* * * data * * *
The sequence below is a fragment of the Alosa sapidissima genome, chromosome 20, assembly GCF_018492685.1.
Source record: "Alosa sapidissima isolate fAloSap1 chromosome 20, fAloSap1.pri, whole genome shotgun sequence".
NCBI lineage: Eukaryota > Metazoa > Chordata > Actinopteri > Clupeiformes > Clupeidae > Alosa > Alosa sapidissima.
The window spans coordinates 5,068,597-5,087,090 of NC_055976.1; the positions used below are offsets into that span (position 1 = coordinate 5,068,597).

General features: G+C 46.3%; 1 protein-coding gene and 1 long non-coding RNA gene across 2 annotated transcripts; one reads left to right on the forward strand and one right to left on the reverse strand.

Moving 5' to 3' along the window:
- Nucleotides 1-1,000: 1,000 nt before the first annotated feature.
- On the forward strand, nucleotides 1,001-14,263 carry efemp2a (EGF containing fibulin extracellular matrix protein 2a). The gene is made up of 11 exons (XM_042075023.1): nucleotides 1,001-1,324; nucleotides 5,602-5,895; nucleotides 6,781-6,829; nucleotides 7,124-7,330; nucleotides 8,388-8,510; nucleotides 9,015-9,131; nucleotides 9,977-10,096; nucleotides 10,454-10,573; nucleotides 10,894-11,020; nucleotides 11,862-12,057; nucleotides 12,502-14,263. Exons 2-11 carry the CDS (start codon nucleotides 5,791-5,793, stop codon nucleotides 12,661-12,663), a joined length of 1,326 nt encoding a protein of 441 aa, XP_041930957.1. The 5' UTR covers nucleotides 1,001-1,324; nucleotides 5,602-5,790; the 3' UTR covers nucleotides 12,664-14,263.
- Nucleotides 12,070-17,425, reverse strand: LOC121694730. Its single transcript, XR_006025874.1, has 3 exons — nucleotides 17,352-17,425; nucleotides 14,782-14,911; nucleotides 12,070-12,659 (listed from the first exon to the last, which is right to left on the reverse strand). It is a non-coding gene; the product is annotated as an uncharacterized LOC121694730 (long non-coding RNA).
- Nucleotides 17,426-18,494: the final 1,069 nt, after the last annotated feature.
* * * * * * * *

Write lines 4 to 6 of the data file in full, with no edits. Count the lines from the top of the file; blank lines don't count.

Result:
The window spans coordinates 5,068,597-5,087,090 of NC_055976.1; the positions used below are offsets into that span (position 1 = coordinate 5,068,597).

General features: G+C 46.3%; 1 protein-coding gene and 1 long non-coding RNA gene across 2 annotated transcripts; one reads left to right on the forward strand and one right to left on the reverse strand.

Moving 5' to 3' along the window: